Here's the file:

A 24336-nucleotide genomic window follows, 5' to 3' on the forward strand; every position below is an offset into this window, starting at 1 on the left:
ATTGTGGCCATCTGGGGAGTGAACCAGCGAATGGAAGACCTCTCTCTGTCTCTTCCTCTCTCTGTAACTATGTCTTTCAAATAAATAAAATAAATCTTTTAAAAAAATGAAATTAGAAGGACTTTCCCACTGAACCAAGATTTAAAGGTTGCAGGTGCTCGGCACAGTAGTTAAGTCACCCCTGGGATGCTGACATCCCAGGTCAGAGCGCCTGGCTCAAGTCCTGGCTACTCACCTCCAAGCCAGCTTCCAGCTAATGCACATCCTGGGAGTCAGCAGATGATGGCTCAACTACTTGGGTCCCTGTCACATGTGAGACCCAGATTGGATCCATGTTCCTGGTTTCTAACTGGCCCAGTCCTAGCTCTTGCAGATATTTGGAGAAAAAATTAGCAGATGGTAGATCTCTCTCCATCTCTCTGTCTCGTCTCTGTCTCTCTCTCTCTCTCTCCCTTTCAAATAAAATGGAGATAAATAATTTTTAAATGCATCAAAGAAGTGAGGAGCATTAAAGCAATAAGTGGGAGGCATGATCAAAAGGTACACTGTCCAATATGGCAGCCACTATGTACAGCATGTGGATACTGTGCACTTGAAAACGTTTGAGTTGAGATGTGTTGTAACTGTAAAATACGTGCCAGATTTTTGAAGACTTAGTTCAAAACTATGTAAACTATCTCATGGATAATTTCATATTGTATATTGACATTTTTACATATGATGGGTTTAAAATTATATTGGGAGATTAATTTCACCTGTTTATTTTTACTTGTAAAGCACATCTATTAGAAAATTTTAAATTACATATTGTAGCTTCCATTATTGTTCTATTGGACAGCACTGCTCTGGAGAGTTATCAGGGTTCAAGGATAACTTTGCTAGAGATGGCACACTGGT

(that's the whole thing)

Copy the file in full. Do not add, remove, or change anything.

A 24336-nucleotide genomic window follows, 5' to 3' on the forward strand; every position below is an offset into this window, starting at 1 on the left:
ATTGTGGCCATCTGGGGAGTGAACCAGCGAATGGAAGACCTCTCTCTGTCTCTTCCTCTCTCTGTAACTATGTCTTTCAAATAAATAAAATAAATCTTTTAAAAAAATGAAATTAGAAGGACTTTCCCACTGAACCAAGATTTAAAGGTTGCAGGTGCTCGGCACAGTAGTTAAGTCACCCCTGGGATGCTGACATCCCAGGTCAGAGCGCCTGGCTCAAGTCCTGGCTACTCACCTCCAAGCCAGCTTCCAGCTAATGCACATCCTGGGAGTCAGCAGATGATGGCTCAACTACTTGGGTCCCTGTCACATGTGAGACCCAGATTGGATCCATGTTCCTGGTTTCTAACTGGCCCAGTCCTAGCTCTTGCAGATATTTGGAGAAAAAATTAGCAGATGGTAGATCTCTCTCCATCTCTCTGTCTCGTCTCTGTCTCTCTCTCTCTCTCTCCCTTTCAAATAAAATGGAGATAAATAATTTTTAAATGCATCAAAGAAGTGAGGAGCATTAAAGCAATAAGTGGGAGGCATGATCAAAAGGTACACTGTCCAATATGGCAGCCACTATGTACAGCATGTGGATACTGTGCACTTGAAAACGTTTGAGTTGAGATGTGTTGTAACTGTAAAATACGTGCCAGATTTTTGAAGACTTAGTTCAAAACTATGTAAACTATCTCATGGATAATTTCATATTGTATATTGACATTTTTACATATGATGGGTTTAAAATTATATTGGGAGATTAATTTCACCTGTTTATTTTTACTTGTAAAGCACATCTATTAGAAAATTTTAAATTACATATTGTAGCTTCCATTATTGTTCTATTGGACAGCACTGCTCTGGAGAGTTATCAGGGTTCAAGGATAACTTTGCTAGAGATGGCACACTGGT